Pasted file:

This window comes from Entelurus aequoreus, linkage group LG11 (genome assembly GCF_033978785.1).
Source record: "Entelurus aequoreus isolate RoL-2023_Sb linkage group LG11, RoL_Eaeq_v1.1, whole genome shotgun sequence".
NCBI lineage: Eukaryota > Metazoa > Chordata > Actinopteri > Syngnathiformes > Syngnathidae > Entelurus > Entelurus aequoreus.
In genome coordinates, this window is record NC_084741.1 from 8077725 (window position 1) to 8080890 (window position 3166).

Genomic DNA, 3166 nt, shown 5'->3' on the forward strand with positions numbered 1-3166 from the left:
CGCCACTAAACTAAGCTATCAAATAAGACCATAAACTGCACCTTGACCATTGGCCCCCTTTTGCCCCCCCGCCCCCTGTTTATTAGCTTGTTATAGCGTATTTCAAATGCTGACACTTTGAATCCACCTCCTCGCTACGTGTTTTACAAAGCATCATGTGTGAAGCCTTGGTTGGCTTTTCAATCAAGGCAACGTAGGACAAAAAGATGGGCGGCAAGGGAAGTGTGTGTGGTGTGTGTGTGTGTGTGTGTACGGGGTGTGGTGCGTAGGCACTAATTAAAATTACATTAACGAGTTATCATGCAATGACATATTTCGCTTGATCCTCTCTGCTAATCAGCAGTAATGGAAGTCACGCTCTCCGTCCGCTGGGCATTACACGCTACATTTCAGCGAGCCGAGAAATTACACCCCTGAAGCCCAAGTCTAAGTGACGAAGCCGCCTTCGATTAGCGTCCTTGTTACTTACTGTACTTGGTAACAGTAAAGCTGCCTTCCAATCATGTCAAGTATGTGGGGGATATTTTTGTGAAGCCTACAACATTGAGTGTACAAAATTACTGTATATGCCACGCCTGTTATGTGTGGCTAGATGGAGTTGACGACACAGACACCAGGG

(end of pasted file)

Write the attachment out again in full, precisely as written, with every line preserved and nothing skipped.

This window comes from Entelurus aequoreus, linkage group LG11 (genome assembly GCF_033978785.1).
Source record: "Entelurus aequoreus isolate RoL-2023_Sb linkage group LG11, RoL_Eaeq_v1.1, whole genome shotgun sequence".
NCBI lineage: Eukaryota > Metazoa > Chordata > Actinopteri > Syngnathiformes > Syngnathidae > Entelurus > Entelurus aequoreus.
In genome coordinates, this window is record NC_084741.1 from 8077725 (window position 1) to 8080890 (window position 3166).

Genomic DNA, 3166 nt, shown 5'->3' on the forward strand with positions numbered 1-3166 from the left:
CGCCACTAAACTAAGCTATCAAATAAGACCATAAACTGCACCTTGACCATTGGCCCCCTTTTGCCCCCCCGCCCCCTGTTTATTAGCTTGTTATAGCGTATTTCAAATGCTGACACTTTGAATCCACCTCCTCGCTACGTGTTTTACAAAGCATCATGTGTGAAGCCTTGGTTGGCTTTTCAATCAAGGCAACGTAGGACAAAAAGATGGGCGGCAAGGGAAGTGTGTGTGGTGTGTGTGTGTGTGTGTGTACGGGGTGTGGTGCGTAGGCACTAATTAAAATTACATTAACGAGTTATCATGCAATGACATATTTCGCTTGATCCTCTCTGCTAATCAGCAGTAATGGAAGTCACGCTCTCCGTCCGCTGGGCATTACACGCTACATTTCAGCGAGCCGAGAAATTACACCCCTGAAGCCCAAGTCTAAGTGACGAAGCCGCCTTCGATTAGCGTCCTTGTTACTTACTGTACTTGGTAACAGTAAAGCTGCCTTCCAATCATGTCAAGTATGTGGGGGATATTTTTGTGAAGCCTACAACATTGAGTGTACAAAATTACTGTATATGCCACGCCTGTTATGTGTGGCTAGATGGAGTTGACGACACAGACACCAGGG